Academic Commons

Articles

The ‘Perfect Storm’ and Acute Coronary Syndrome Onset: Do Psychosocial Factors Play a Role?

Burg, Matthew M.; Edmondson, Donald E.; Shimbo, Daichi; Shaffer, Jonathan; Kronish, Ian M.; Whang, William; Alcantara, Carmela; Schwartz, Joseph E.; Muntner, Paul; Davidson, Karina W.

The revolution in cardiac care over the past two decades, characterized by emergent revascularization, drug eluting stents, anti-platelet medications, and advanced imaging has had little impact on overall ACS recurrence, or ACS prevention. The “Perfect Storm” refers to a confluence of events and processes, including atherosclerotic plaque, coronary flow dynamics, hemostatic and fibrinolytic function, metabolic and inflammatory conditions, neurohormonal dysregulation, and environmental events that give rise to, and result in an ACS event. In this article we illustrate the limits of the traditional main effect research model, giving a brief description of the current state of knowledge regarding the development of atherosclerotic plaque and the rupturing of these plaques that defines an ACS event. We then apply the Perfect Storm conceptualization to describe a program of research concerning a psychosocial vulnerability factor that contributes to increased risk of recurrent ACS and early mortality, and that has defied our efforts to identify underlying pathophysiology and successfully mount efforts to fully mitigate this risk.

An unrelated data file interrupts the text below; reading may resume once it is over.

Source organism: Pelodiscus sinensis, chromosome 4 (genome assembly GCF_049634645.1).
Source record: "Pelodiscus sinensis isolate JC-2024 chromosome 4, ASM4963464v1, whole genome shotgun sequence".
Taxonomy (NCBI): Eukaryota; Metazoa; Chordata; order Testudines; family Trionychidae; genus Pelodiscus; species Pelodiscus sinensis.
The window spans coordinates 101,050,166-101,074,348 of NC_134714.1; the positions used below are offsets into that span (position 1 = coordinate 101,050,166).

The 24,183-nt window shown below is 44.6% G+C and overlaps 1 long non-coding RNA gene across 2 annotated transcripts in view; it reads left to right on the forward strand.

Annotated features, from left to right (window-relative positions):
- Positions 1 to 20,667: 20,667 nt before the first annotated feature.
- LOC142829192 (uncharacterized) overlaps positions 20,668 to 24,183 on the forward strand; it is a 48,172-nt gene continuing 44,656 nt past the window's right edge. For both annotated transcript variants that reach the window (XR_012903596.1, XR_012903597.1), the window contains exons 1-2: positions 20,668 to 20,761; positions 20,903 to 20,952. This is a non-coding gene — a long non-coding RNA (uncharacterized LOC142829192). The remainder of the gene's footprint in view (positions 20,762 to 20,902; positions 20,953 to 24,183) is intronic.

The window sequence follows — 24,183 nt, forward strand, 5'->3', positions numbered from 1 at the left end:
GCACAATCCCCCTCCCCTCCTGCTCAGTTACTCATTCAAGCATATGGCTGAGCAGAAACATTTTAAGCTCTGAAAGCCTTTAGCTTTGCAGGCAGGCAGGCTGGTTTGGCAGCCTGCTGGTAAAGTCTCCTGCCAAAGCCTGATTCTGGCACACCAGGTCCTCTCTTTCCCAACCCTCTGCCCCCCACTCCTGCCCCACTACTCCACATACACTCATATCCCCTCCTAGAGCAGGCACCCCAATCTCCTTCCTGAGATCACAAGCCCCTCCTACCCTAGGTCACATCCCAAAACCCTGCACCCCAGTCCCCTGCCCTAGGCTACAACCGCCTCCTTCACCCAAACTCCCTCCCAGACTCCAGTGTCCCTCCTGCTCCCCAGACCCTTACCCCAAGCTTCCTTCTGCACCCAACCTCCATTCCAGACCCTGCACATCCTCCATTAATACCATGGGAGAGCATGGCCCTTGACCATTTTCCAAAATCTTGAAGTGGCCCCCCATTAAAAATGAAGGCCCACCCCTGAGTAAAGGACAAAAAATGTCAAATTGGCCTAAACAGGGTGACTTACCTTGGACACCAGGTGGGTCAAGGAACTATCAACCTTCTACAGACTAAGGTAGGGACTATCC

Files

  • thumnail for Burg_Prog_Cardiovasc_Dis_2013_PMC_Version.pdf Burg_Prog_Cardiovasc_Dis_2013_PMC_Version.pdf application/pdf 583 KB Download File

Also Published In

Title
Progress in Cardiovascular Diseases
DOI
https://doi.org/10.1016/j.pcad.2013.03.003

More About This Work

Academic Units
Center for Behavioral Cardiovascular Health
Social Work
Published Here
March 30, 2016
Academic Commons provides global access to research and scholarship produced at Columbia University, Barnard College, Teachers College, Union Theological Seminary and Jewish Theological Seminary. Academic Commons is managed by the Columbia University Libraries.